A pair of handmade baby shoes

A pair of baby shoes made for Jennefer Davidson in Changi prison

When I was expecting my children, one of the most exciting things was getting all the baby paraphernalia ready for their birth. Baby grows, nappies, cuddly toys and blankets were all crammed into my hospital bag.

So when I saw this little pair of hand-made baby shoes in the British Red Cross museum, I was curious. Who had made them, clearly with so much love, and what happened to their owner?

The shoes belonged to Jennefer Davidson, the daughter of Daphne and James Davidson, interned in Changi Prison when Japan occupied Singapore in 1942. Daphne was pregnant at the time and was one of a group of women who made the Changi Quilt. With the help of her friends in the prison, she also made shoes and other gifts for her baby out of whatever materials she could find.

Wartime baby
Daphne spoke about Jennefer’s arrival and their experiences in Changi in a talk to a Mothers’ Union group in 1970.

She recalled: “In July I went into the Singapore Maternity Hospital which rejoiced in the Malay name of ‘Kandang Kerbau’ (Buffalo Pen) to have my baby. I left the prison in a car accompanied by my doctor. In front sat a Japanese sentry with a rifle and fixed bayonet…

“…In my basket, I had six cotton vests, 40 yards of butter muslin which I had cut and made into napkins, one lawn petticoat, a white voile dress I had carefully made and embroidered with forget-me-nots, cotton wool, safety pins and a tin of Johnson’s baby powder. Some of my friends in the camp had knitted a few soft silk bootees and I had also made a pair of white sharkskin shoes, embroidered with forget-me-nots, from a scrap of material I had been given.”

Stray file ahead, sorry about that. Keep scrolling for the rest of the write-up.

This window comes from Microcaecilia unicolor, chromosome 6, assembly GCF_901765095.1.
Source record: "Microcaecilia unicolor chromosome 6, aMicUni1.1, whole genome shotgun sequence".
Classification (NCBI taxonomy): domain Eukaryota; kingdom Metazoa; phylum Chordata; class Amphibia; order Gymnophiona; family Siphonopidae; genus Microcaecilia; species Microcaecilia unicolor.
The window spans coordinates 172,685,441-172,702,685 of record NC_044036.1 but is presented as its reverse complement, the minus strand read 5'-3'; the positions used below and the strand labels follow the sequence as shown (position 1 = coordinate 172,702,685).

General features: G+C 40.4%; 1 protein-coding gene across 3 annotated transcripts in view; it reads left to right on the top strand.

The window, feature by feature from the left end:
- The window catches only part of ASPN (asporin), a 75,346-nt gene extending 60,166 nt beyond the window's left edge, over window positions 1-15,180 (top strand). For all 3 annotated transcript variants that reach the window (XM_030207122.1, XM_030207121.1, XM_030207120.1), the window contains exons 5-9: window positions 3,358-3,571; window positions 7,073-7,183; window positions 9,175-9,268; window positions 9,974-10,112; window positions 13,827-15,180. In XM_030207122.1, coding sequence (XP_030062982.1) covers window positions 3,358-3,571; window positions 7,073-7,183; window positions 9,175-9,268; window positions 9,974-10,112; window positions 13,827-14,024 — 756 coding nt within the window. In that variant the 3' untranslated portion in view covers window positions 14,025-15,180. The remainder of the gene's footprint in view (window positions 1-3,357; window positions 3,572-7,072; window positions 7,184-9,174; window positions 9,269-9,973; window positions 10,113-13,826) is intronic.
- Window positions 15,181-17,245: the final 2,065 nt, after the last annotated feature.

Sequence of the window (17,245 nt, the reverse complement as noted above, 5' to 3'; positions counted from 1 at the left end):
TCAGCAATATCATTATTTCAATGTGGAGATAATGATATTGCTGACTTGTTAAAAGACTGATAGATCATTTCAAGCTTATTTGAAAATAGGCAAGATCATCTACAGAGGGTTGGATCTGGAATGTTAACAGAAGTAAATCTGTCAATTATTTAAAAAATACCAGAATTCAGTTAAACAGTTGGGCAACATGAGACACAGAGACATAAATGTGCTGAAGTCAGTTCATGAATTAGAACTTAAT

Caring for Jenny in prison
After Jennefer’s birth, Daphne was allowed to stay in hospital for two weeks, before returning to the prison with her newborn daughter.

“When I returned to Changi in the middle of August I was demoted to the cells and there the heat was terrific. Children cried, mothers lost their tempers ad the long days crept by. Jenny grew and flourished.

“One day, to our joy, the Japanese consented to build a large, well-ventilated hut for the mothers with small children and here we were able to get some sleep during the hot, airless nights.”

“Until we meet again”
It wasn’t until Easter 1943 that James Davidson was able to see his daughter for the first time. Daphne describes their meeting:

“He brought his daughter a present he had made her in the Changi workshops – a rattle made from some pebbles in an old can attached to a stout wooden handle…When our short hour of being together was past – so precious and so full of fear for the future – my husband took one of the little sharkskin shoes off his baby’s feet and placed it in his wallet. ‘Until we meet again’, he said.”

A rattle made from a tin can

A rattle made from a tin can

The Red Cross museum also holds this rattle and a few other small toys made for Jennefer.

Liberation and reunion
In May 1944 Daphne, Jennefer and some of the other women and children were taken to an open air camp called Sime Road. But it was not until 30 August 1945, two weeks after V-J Day, that British troops arrived to liberate them.

Daphne recalled: “Strangely enough, my memories of those last days are clouded in a haze of happiness. I knew my husband was alive – so many wives were mourning for those who would never come back.

“My husband, my baby and I left Singapore for England, freedom and feeding. What the future held we did not know – it was enough to be together again.”